All children, except one, grow up. They soon know that they will
grow up, and the way Wendy knew was this. One day when she was two
years old she was playing in a garden, and she plucked another flower
and ran with it to her mother. I suppose she must have looked rather
delightful, for Mrs. Darling put her hand to her heart and cried,
“Oh, why can’t you remain like this for ever!” This was all that
passed between them on the subject, but henceforth Wendy knew that
she must grow up. You always know after you are two. Two is the
beginning of the end.
Of course they lived at 14 [their house number on their street],
and until Wendy came her mother was the chief one. She was a lovely lady,
with a romantic mind and such a sweet mocking mouth. Her romantic mind
was like the tiny boxes, one within the other, that come from the
puzzling East, however many you discover there is always one more; and
her sweet mocking mouth had one kiss on it that Wendy could never get,
though there is was, perfectly conspicuous in the right-hand corner.
The way Mr. Darling won her was this: the many gentlemen who
had been boys when she was a girl discovered simultaneously that
they loved her, and they all ran to her house to propose to her
except Mr. Darling, who took a cab and nipped in first, and so he
got her. He got all of her, except the innermost box and the
kiss. He never knew about the box, and in time he gave up trying
for the kiss. Wendy thought Napoleon could have got it, but I
can picture him trying, and then going off in a passion, slamming
Mr. Darling used to boast to Wendy that her mother not only
loved him but respected him. He was one of those deep ones who
know about stocks and shares. Of course no one really knows,
but he quite seemed to know, and he often said stocks were up and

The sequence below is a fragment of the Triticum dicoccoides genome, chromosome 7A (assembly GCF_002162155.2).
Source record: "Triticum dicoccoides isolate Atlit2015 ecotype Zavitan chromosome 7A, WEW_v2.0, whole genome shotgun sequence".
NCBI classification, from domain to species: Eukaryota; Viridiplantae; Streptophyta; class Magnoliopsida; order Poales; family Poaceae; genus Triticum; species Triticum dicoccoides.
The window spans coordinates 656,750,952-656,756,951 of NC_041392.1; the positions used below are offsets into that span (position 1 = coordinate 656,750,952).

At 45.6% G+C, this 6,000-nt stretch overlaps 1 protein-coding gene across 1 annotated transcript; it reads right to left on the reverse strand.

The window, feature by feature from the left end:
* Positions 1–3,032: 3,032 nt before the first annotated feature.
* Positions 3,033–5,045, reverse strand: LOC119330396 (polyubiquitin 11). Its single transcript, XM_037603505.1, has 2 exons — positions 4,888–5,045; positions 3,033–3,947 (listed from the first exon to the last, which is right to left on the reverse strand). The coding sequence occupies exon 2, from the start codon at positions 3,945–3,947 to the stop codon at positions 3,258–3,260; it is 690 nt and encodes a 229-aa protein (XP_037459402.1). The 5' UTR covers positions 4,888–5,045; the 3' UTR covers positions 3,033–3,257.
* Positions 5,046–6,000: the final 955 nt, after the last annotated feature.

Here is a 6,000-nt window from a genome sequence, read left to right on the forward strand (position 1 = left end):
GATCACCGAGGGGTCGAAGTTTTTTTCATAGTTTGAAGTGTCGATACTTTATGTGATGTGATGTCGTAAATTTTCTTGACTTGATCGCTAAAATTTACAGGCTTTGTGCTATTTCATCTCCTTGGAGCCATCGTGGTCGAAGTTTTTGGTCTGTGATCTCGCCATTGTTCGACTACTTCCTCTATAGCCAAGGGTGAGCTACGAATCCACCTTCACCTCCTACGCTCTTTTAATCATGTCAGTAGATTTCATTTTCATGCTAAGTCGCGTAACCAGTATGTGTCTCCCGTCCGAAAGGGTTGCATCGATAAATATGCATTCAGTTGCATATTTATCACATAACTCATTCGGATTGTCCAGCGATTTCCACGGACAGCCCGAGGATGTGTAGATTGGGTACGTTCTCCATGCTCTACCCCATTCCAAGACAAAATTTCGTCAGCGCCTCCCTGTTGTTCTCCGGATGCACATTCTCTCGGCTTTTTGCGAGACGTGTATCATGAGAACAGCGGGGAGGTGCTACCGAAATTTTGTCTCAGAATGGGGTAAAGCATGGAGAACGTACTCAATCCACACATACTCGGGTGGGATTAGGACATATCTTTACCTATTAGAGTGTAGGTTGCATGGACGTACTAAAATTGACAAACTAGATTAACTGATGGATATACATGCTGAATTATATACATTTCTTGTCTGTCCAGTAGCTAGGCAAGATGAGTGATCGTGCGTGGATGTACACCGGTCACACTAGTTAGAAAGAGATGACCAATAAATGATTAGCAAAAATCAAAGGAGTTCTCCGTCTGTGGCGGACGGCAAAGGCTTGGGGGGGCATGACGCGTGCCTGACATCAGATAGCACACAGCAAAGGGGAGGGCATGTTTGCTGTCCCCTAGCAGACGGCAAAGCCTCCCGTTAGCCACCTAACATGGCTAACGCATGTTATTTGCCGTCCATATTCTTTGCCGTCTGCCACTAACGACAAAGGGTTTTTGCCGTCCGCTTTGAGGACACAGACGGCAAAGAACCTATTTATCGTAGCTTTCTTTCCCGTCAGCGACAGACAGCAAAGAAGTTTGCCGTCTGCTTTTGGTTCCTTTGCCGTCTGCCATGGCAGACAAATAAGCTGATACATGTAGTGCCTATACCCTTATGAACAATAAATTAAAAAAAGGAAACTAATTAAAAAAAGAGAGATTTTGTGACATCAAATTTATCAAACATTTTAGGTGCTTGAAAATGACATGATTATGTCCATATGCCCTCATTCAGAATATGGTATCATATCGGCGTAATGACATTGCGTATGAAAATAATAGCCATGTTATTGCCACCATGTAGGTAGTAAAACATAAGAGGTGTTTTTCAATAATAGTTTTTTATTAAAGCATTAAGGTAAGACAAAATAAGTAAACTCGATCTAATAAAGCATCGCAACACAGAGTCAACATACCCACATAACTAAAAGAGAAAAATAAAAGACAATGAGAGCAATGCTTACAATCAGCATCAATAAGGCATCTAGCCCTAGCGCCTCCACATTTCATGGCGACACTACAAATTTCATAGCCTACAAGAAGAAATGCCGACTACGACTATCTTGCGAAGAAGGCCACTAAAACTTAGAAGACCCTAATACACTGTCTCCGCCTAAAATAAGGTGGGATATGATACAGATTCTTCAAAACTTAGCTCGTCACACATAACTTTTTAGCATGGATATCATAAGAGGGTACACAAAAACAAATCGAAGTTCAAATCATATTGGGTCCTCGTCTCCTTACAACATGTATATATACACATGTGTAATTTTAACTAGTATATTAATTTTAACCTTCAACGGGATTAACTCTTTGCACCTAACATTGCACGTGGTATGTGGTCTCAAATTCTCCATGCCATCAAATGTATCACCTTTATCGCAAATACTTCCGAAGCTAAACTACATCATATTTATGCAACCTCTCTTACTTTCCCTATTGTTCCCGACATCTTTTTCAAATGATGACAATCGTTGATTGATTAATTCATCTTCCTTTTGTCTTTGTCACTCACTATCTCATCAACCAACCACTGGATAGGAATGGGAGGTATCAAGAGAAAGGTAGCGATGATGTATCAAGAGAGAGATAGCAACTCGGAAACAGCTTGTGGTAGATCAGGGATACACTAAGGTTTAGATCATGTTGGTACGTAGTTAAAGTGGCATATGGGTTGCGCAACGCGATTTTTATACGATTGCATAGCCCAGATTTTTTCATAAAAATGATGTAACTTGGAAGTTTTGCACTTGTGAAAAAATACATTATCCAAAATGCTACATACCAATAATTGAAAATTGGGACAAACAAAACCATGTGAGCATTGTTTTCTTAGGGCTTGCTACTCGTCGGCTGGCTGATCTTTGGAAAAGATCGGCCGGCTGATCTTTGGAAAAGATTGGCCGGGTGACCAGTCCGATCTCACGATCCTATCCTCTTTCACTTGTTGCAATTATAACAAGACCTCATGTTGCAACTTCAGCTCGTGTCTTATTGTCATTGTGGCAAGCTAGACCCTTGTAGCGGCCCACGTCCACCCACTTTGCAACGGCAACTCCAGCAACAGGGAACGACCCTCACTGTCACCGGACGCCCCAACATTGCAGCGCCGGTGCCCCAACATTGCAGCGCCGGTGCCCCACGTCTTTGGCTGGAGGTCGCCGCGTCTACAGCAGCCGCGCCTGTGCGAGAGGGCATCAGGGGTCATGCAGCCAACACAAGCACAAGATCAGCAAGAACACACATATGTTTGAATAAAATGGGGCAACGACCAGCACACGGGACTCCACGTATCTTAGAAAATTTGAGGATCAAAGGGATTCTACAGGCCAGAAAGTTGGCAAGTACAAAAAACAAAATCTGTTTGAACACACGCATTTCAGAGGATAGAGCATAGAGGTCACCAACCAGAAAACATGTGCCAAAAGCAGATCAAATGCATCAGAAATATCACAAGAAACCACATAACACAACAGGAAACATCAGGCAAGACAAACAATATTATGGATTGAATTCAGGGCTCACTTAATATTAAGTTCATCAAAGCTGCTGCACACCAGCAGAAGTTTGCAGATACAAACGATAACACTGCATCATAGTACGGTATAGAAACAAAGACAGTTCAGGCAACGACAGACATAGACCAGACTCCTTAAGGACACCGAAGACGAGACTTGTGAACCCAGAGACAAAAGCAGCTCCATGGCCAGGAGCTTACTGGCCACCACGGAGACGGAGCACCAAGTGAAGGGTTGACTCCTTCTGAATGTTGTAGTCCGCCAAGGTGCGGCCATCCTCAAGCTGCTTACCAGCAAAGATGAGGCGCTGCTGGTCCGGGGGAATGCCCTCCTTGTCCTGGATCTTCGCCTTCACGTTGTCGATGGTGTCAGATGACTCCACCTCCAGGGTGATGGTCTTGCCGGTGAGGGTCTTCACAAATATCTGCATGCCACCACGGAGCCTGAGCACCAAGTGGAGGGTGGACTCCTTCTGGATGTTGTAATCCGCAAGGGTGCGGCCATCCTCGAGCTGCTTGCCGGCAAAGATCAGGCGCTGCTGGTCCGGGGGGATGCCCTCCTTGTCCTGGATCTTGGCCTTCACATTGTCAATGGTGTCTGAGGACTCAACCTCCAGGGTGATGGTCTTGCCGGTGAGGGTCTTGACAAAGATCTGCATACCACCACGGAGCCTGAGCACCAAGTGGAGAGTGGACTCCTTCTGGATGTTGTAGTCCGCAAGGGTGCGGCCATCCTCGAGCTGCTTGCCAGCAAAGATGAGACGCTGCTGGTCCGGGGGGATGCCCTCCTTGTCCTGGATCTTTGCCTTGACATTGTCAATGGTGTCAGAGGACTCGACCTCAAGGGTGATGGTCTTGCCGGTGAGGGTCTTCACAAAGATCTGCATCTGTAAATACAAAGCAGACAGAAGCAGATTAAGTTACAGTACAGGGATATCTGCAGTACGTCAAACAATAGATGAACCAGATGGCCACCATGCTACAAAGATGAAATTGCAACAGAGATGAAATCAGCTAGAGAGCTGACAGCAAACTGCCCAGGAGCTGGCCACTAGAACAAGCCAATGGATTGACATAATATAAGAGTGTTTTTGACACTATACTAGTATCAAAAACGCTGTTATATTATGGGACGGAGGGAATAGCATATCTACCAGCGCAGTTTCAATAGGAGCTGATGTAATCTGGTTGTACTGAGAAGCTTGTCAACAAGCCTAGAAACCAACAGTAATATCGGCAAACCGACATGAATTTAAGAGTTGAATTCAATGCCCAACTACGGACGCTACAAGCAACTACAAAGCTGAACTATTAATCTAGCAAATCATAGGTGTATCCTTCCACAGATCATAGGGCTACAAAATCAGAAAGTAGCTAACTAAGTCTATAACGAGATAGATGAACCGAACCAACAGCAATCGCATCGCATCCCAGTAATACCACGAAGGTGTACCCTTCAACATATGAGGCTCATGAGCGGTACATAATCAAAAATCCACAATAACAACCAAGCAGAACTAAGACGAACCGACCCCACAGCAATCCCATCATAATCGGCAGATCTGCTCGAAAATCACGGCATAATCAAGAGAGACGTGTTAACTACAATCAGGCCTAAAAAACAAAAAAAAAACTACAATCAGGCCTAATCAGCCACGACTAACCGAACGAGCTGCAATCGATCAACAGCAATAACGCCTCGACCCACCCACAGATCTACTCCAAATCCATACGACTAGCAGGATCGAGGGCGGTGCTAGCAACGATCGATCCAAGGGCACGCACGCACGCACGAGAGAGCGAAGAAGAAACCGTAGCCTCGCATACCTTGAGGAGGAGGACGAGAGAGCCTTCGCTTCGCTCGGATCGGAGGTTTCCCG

shares were down in a way that would have made any woman respect
Mrs. Darling was married in white, and at first she kept the
books perfectly, almost gleefully, as if it were a game, not so
much as a Brussels sprout was missing; but by and by whole
cauliflowers dropped out, and instead of them there were pictures
of babies without faces. She drew them when she should have been
totting up. They were Mrs. Darling’s guesses.
Wendy came first, then John, then Michael.
For a week or two after Wendy came it was doubtful whether they
would be able to keep her, as she was another mouth to feed. Mr.
Darling was frightfully proud of her, but he was very honourable,
and he sat on the edge of Mrs. Darling’s bed, holding her hand
and calculating expenses, while she looked at him imploringly.
She wanted to risk it, come what might, but that was not his way;
his way was with a pencil and a piece of paper, and if she
confused him with suggestions he had to begin at the beginning
“Now don’t interrupt,” he would beg of her.
“I have one pound seventeen here, and two and six at the office;
I can cut off my coffee at the office, say ten shillings, making
two nine and six, with your eighteen and three makes three nine seven,
with five naught naught in my cheque-book makes eight nine seven —
who is that moving? — eight nine seven, dot and carry seven —
don’t speak, my own — and the pound you lent to that man who came to
the door — quiet, child — dot and carry child — there, you’ve
done it! — did I say nine nine seven? yes, I said nine nine
seven; the question is, can we try it for a year on nine nine seven?”
“Of course we can, George,” she cried. But she was prejudiced
in Wendy’s favour, and he was really the grander character of the
“Remember mumps,” he warned her almost threateningly, and off
he went again. “Mumps one pound, that is what I have put down,
but I daresay it will be more like thirty shillings — don’t
speak — measles one five, German measles half a guinea, makes
two fifteen six — don’t waggle your finger — whooping-cough,
say fifteen shillings” — and so on it went, and it added up
differently each time; but at last Wendy just got through,
with mumps reduced to twelve six, and the two kinds of measles
treated as one.